How can I help my co-workers do their best work?

Last week, I was in a meeting where some of the engineers and I were listening to a research share out from the UX researcher we were working with. At the end of the conversation, one of my teammates asked a question about documentation and UX writing. My other teammate responded saying that he could provide more insight from other teams or resources to help him address his question. …


The hardest part of design is knowing when to stop

If you haven’t worked on too many projects, it can be easy to treat your work like a new born baby. You want to protect it, and make it look amazing. The problem with over managing your work is that it could lead to over refinement or the fear of making changes when needed. It clouds your judgement in that the design is part of the problem solving process and will change depending on the situation. The difference is that some changes are needed to address the problem, while others are not necessarily critical in addressing the problem.

A design…


Everyone wants a good project to be hired

When creating your portfolio, you might think: what idea is valuable for a school or side project? There is a misconception that certain ideas will result in great projects. In fact, a good design portfolio project has five key elements that make it stand out: context, scope, rationale, visuals and impact.

1.Context is the problem you are trying to solve for: What is the problem and why is it important? Understanding the reasoning behind how the project came into existence and where the idea came from begins to help you frame the scope for achieving it and how you begin…


Personal tips and tricks that have worked for my Google and Facebook interviews

I like to think of a portfolio presentation as a pitch deck that I’m presenting to investors, except I replace investors with interviewers. With a good pitch deck, they are have a clear narrative, problem and user base, show how they got to where they are through their process and why it was important to the outcome, as well as why the outcome was important. Visme, a tool that allows you to utilize templates, recently wrote an article called 17 Pitch Deck Templates Inspired By Real-Life Startups and Businesses. …


What they look like and how to make them while balancing different stakeholder’s wants and needs

Q: I’d love to learn about the different kinds of trade-offs you make as a designer. I think that would be really helpful because I haven’t had much experience navigating a larger organization and balancing different stakeholders and coworkers.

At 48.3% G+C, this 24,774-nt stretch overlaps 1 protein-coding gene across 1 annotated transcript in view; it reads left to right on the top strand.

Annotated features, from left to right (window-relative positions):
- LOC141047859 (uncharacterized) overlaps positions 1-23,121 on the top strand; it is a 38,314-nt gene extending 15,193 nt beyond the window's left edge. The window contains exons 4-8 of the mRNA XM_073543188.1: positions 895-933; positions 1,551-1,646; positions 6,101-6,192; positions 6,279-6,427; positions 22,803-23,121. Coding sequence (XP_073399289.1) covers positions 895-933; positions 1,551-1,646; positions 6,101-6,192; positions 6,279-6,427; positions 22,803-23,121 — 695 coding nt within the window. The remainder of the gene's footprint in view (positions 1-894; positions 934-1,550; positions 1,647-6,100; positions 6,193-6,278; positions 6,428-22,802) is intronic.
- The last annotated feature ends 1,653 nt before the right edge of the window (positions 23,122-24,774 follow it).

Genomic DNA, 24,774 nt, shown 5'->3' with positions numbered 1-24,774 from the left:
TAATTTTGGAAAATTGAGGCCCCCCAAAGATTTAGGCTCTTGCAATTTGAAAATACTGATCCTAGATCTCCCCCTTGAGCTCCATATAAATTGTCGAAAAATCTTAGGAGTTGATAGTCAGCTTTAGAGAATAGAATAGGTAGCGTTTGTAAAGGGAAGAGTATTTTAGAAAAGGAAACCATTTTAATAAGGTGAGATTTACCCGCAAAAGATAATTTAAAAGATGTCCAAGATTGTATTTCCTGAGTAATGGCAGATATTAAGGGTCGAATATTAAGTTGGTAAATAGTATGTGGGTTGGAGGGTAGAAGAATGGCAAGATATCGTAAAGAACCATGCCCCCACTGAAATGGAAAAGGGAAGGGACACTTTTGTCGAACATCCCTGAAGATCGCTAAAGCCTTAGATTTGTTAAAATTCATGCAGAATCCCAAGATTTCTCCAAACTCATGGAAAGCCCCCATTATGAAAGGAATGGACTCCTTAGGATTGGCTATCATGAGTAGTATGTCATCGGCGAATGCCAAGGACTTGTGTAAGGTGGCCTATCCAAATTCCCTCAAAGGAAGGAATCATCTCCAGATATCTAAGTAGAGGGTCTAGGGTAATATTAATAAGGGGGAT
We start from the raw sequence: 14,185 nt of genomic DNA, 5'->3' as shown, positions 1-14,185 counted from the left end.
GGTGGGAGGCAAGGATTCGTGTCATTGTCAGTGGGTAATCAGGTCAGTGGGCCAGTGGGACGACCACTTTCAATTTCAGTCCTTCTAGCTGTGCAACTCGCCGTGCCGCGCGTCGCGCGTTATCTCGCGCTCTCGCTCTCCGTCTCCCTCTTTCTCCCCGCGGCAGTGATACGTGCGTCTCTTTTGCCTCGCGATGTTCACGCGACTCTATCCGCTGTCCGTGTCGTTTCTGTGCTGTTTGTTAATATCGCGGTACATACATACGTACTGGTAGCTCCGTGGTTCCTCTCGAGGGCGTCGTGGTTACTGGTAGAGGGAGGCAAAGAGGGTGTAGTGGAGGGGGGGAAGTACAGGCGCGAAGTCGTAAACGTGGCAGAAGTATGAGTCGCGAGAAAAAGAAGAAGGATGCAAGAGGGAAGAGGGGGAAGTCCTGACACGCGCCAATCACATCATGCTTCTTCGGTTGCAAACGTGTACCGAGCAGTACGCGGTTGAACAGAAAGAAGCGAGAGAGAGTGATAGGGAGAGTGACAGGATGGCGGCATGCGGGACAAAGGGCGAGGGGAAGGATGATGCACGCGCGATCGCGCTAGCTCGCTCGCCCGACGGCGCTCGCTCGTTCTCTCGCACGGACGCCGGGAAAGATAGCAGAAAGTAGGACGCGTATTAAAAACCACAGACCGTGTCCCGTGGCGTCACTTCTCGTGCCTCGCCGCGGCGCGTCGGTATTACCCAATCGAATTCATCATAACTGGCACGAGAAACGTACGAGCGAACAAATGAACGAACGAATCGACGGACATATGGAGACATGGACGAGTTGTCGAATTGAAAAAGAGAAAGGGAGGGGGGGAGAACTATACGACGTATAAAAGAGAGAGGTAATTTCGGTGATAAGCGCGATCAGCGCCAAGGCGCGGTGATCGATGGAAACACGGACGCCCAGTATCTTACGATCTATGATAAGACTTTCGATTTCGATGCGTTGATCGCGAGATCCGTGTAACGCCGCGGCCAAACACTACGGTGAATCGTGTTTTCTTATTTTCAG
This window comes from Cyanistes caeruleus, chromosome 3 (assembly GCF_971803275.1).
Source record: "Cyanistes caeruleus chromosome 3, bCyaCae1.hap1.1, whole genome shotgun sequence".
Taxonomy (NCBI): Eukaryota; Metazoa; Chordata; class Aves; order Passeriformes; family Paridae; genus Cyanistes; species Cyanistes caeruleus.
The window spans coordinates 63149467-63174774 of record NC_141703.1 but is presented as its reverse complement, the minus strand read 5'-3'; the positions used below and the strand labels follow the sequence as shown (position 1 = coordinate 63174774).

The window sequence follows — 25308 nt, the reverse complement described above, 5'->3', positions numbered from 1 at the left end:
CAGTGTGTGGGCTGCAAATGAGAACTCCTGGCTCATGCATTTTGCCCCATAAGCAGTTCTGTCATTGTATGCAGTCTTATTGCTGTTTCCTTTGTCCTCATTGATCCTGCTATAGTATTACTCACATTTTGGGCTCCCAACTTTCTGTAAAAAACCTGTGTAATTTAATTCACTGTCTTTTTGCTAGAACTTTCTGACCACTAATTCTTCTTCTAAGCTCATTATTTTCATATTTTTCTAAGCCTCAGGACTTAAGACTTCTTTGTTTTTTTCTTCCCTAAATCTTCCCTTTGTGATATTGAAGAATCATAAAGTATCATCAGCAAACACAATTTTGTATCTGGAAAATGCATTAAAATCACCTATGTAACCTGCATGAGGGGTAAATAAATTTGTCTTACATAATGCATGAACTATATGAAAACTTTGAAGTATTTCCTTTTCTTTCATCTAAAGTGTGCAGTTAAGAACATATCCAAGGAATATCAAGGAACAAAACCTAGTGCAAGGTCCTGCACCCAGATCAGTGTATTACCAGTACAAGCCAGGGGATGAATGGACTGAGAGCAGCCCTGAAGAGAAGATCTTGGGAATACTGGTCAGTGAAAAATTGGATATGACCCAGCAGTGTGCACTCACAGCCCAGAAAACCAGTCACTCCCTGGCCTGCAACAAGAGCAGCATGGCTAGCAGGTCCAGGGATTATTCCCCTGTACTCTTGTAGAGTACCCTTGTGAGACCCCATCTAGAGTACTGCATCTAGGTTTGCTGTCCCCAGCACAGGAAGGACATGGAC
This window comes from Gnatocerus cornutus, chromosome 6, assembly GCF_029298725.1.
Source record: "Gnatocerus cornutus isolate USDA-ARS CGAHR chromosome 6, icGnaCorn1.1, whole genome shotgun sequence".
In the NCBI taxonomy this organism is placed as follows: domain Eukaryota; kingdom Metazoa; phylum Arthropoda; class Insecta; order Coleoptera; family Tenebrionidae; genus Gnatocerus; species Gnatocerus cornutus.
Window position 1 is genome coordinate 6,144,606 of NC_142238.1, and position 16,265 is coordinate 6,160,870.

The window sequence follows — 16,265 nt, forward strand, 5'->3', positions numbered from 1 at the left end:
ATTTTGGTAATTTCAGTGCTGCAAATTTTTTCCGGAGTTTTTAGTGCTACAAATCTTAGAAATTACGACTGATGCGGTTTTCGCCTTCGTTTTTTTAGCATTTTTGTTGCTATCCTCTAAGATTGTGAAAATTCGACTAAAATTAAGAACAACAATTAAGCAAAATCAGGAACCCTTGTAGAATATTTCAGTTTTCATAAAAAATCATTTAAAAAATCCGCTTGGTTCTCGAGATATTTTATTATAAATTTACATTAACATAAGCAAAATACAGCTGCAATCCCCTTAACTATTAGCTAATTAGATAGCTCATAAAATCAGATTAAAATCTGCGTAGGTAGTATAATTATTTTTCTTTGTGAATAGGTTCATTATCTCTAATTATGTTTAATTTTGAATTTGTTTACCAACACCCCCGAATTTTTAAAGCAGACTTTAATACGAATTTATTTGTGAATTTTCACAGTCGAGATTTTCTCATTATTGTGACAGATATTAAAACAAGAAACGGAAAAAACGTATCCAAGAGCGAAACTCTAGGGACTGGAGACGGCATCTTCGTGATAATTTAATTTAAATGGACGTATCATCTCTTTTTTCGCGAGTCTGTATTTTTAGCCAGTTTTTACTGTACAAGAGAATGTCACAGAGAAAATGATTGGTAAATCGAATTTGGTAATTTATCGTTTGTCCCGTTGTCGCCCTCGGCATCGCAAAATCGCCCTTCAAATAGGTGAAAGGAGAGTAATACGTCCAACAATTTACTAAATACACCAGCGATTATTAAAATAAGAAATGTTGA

Have you ever presented in a group project, saying that your idea is the best, only to have your peers feel left out and lose trust in you because you left their ideas out when building out the deck? It’s like saying that smoking is bad, even though you don’t smoke or understand the challenges of quitting in front of a…


My takeaways as a featured speaker at WiUX Conference 2019 and as a junior designer at Google

A few weeks ago, I spoke at WiUX’s (Women in UX) 5th Annual Design Conference, which aims to empower and connect women of all experiences, and aid their endeavors in User Experience and related fields. This year’s topic was UX Across Borders which gave me the opportunity to think beyond the traditional conventions of what it meant to be a UX professional.

Something that came up from work was the way we typically view leadership. When we think about leadership, we might think of how decisions are made from the higher ups, and as an individual contributor, we simply…


As you start out your new job, one of the first things you do for yourself and with your manager is map out goals or milestones you hope to achieve. This could be as vague as completing your first project or as specific as getting promoted by the next year.

When I first started at Google almost a year ago, my goals were started out big and fluffy. I wanted to ensure I wasn’t designing in a vacuum and that I could articulate my designs to stakeholders. I wanted to take part in design outreach events, and like most people…


Imposter syndrome seems to be a trendy term I see these days and it’s something that I go back and forth in-between, especially when I encounter new situations. I feel paralyzed but have been counteracting it with excitement and a sense of purpose and intention for every action I take (this has worked wonders for me and you should try it too). In my words, I see imposter syndrome as a dark stream of smoke that comes out of your belly button when you are attempting to overcome your fear (for anyone who watches Adventure Time, you know what I…


In most tech companies, we are measured based on the amount of impact we make in a way that is tangible. This is often based on how many products we ship, but not necessarily on the strategy or execution of it. This could be the result of a few things: You didn’t fully understand the user, you didn’t fully align on priorities, and a point that often gets left out when thinking about strategy that we have seen in popular tech products such as Facebook and Twitter get flack for: the future implications a product has on user behavior.

This…


In meetings, I am not the most naturally well-spoken person. It takes a while to think of what I want to say and I get self conscious for speaking up because I’ve had experiences where I felt like what I said was not getting heard, or I would get interrupted. This has been happening a lot at work since I had not been used to presenting so frequently, but at the time I said this was okay for now and held back insecurities I had as one of the only females in those meetings.

It also doesn’t help that I’m…

Tiffany Eaton

Designer, Google. Subscribe to my newsletter (more to come): https://tiffanyeaton.substack.com/

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